The surname of this family was Stansfeld. As with other surnames ending -feld, over time it evolved into Stansfield.
As the name was written phonetically, many (over 60) variations of spelling appear in the original documents, so for ease of reading these have been standardised as Stansfeld, then Stansfield, in the entries on this site. Sources have been cited so that the original documents can be read.
During the 17th and 18th centuries it was fashionable among the minor nobility/landed gentry, many of whom had risen to become wealthy and influential, to have pedigrees drawn up showing that they were of noble lineage, in particular it was popular to show that their ancestor was a noble Norman. Genealogists were commissioned to trace these origins.
A number of families decided on descent from relatives of William the Conqueror, more went for the Norman nobles that came over with William, or nobles who came over shortly after the invasion. Early marriages were written-in to create connections to other influential families. There would have been marriages with other families of similar standing, but few records remain. In some cases pedigree marriages are to ladies of families who at the time had not yet acquired surnames.
Many families had pedigrees created and registered. The Stansfelds among them. The most widely copied pedigree for the Stansfield family is Harleian MS. 4630, fol. 582 in the British Museum.
Another version of it is Herald's College Pedigree No. 1.
In both cases, we have the required Norman ancestor, Wyon Maryons, who is Lord of Stansfield.
Then, at generation 12, a son and heir, William, is inserted. In both the pedigrees above this William is given a son who really was of the main line, but that line is then said to die out. This William is given a second son, Thomas, in Heralds' College Pedigree No. IV. Sometimes, the main line of the family was neatly side lined, as in the case of the Stansfelds, with Herald's College Pedigree No. VI.
While much of early pedigrees, including the Stansfeld/Stansfield pedigrees, can be disproved, once into the mid 1500s, they tend to settle down to fact. Even early pedigrees should not be written off without investigation. Sometimes they are correct, or largely correct, for one generation, but quite wrong for the ones around it. Or, there is an event which has been remembered and passed on down the generations, or a particular person remembered for some reason. In one case with these pedigrees two very early daughters are correctly recorded.
It was difficult for researchers and historians writing even as late as the 18th and 19th centuries to correct a pedigree, as the increasingly wealthy families had even more influence in that period and it would be highly imprudent to offend them. So we see writers either repeating that which was written in pedigrees, carefully making no comment, or writing them in a way that indicates that they are aware of the facts but not able to state them openly.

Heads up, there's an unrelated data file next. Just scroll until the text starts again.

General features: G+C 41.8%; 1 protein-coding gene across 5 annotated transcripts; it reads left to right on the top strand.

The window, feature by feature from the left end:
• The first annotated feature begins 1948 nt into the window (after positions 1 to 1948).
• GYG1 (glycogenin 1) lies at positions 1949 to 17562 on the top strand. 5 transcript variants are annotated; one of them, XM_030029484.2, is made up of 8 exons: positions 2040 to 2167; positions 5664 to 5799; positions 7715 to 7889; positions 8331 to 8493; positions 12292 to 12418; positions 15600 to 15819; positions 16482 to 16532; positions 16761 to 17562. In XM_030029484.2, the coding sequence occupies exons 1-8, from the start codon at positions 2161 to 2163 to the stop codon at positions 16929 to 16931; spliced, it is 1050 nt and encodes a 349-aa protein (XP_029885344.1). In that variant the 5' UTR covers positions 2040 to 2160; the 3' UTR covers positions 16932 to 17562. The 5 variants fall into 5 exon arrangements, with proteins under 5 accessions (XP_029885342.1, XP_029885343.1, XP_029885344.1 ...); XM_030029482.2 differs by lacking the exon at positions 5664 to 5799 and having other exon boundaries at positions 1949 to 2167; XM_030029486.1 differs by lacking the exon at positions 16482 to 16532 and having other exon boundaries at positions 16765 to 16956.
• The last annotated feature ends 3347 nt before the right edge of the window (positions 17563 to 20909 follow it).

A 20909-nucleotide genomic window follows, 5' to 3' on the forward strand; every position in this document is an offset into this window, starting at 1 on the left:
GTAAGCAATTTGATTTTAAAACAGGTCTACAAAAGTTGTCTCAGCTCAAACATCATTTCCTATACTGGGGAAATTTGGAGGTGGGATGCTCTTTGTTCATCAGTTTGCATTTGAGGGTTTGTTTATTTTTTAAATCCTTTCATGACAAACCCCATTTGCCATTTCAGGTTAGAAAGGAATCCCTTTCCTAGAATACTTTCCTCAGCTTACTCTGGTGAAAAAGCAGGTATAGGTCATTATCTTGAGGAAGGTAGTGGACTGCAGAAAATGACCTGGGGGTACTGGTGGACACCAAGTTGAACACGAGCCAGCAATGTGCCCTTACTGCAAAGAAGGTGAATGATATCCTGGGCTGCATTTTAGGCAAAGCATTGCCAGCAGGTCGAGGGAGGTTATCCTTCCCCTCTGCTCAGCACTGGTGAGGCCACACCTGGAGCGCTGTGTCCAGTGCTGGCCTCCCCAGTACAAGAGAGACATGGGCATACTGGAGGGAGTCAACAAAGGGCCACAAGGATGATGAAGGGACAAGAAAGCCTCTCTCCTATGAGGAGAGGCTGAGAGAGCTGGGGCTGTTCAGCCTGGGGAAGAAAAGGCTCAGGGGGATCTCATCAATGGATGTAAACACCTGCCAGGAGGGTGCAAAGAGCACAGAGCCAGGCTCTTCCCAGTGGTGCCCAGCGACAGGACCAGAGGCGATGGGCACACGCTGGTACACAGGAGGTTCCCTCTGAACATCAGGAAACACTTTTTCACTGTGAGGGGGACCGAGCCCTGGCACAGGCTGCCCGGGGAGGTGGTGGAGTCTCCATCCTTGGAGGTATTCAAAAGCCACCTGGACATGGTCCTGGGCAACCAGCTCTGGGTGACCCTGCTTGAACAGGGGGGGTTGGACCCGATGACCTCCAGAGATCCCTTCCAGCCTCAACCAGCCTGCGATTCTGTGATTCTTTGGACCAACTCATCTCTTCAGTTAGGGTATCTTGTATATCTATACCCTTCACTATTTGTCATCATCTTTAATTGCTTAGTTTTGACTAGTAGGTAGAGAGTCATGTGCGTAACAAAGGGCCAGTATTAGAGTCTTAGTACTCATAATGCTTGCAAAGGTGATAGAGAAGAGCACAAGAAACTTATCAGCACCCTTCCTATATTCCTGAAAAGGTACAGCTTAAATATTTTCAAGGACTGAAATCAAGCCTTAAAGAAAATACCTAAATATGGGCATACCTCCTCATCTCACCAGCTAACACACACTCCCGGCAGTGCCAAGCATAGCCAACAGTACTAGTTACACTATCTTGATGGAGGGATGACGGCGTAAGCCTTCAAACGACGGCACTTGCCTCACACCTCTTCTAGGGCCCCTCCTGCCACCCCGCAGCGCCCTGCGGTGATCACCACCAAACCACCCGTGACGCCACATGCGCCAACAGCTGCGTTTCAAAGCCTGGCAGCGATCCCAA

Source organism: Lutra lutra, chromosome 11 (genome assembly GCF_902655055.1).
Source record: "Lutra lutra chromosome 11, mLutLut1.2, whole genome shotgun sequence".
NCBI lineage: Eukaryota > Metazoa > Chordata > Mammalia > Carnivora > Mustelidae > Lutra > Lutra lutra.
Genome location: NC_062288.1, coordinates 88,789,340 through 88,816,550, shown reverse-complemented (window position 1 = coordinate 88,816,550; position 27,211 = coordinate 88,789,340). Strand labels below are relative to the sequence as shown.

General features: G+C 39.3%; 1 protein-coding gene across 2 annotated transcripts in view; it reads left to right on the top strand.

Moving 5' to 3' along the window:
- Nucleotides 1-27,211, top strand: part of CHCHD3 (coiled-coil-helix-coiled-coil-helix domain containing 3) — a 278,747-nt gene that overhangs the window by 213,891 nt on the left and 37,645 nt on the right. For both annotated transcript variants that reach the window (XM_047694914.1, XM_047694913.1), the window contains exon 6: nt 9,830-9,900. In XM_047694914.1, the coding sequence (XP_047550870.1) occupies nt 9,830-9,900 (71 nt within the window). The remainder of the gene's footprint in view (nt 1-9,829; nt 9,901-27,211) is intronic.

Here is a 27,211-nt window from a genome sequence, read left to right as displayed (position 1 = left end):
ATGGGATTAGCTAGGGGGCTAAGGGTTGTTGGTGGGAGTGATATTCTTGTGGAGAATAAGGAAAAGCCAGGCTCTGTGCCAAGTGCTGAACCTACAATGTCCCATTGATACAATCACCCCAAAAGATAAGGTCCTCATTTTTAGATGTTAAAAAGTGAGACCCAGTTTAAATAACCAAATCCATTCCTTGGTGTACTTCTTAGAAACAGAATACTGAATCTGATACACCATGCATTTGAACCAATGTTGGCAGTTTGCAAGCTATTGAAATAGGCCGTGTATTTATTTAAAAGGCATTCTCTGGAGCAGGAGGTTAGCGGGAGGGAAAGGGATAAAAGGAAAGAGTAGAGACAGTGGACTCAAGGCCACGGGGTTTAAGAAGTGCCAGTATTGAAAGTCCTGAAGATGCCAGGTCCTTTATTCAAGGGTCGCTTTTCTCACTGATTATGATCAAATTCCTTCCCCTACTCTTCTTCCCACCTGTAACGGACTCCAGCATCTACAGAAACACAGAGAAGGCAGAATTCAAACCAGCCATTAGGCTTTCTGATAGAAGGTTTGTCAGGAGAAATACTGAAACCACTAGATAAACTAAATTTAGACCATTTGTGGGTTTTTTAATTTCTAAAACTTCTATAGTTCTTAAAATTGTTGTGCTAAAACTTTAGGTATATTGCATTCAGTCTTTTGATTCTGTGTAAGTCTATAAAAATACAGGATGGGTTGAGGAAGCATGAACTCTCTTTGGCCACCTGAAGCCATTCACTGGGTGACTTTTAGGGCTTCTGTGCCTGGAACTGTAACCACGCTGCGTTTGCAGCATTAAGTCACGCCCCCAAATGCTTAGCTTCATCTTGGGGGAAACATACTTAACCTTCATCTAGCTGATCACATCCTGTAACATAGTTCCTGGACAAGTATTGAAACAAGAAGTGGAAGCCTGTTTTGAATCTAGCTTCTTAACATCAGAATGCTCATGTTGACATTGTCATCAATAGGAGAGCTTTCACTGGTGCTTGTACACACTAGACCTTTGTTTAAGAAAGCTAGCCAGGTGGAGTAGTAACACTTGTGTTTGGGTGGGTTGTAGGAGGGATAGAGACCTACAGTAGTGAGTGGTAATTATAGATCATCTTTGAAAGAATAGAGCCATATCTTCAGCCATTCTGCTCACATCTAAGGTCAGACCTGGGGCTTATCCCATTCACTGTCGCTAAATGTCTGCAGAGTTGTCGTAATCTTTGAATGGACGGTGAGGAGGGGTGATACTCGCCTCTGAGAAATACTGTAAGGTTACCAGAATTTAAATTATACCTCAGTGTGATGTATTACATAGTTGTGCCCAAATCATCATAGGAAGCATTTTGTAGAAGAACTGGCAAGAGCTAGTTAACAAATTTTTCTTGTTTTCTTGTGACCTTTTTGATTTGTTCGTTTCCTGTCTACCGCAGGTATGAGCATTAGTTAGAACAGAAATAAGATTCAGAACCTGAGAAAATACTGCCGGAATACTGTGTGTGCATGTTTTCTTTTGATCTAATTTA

This situation applied with the Stansfeld family of Field House, Sowerby. They rose to be powerful in Sowerbyshire, and beyond, while the main line of the family was in decline. The Rev John Watson, writing in the 1770s, describes the Stansfeld family thus:
Here lived a family of considerable repute, who took their name from their situation.
The original of them was one Wyan [sic] [Wyon] Marions, probably of Norman extraction and in all likelihood a follower of earl Warren, on whom this Lordship was bestowed, he had Jordan de Stansfield, who married a daughter of John Townley, of Townley, knt. etc
(History of Halifax, p.281).
It would appear from this wording that Rev Watson was aware that Wyon Marions was a creation, and by the ambiguous use of
on whom this Lordship was bestowed
neatly sidestepped the pedigree claims as to who was Lord of Stansfield.
The problem was even greater for John Stansfeld writing his History of the Stansfeld Family (1885). He very much respected Colonel Robert Stansfeld of Field House, Sowerby, to whom he dedicated his History. He says that the Colonel participated actively in the writing of the book. There is a pedigree titled Stansfeld of Stansfeld Hall. This is a hand written sheet [880 mm x 560 mm], very elaborate, with crests and side notes. It traces the Sowerby branch of the family. The last entry is for 1877. There is a copy in Halifax Reference Library. It is not known if this was written by or for Colonel Stansfeld, but he would certainly have been aware of it, as would John Stansfeld. One of the side notes to this pedigree has a full background, with crest for Wyon Marions. This demonstrates how a single name, created for a pedigree, developed over the generations into a full story, which was then repeated in secondary sources, even in Burke.
Whether John Stansfeld was aware that the earlier parts of the pedigree were false before he started to write his history, is not known, but it can be seen that he very soon became aware that it was flawed. As to the true origins of the family, the furthest he went was to put that the deed Dodsworth MS 117 fol. 156 (see Roger son of Warin) not be overlooked, and makes references to "confusions". He prudently does not include the Inquisition Post Mortem of Geoffrey Stansfeld. Perhaps he was simply unaware of its existence.
There is clear documentary evidence that in fact the Stansfield family is pre-Norman. The male side of the family can be traced back to Orm son of Magnus. On the female side, we link back to Essolf who, though insufficient documentary evidence remains to prove it, was probably the son of Stainulf.
The first member of the family to take the name Stansfeld was John de Stansfeld.
Revised 18:27 /30th July 2018 / x247 / 10300
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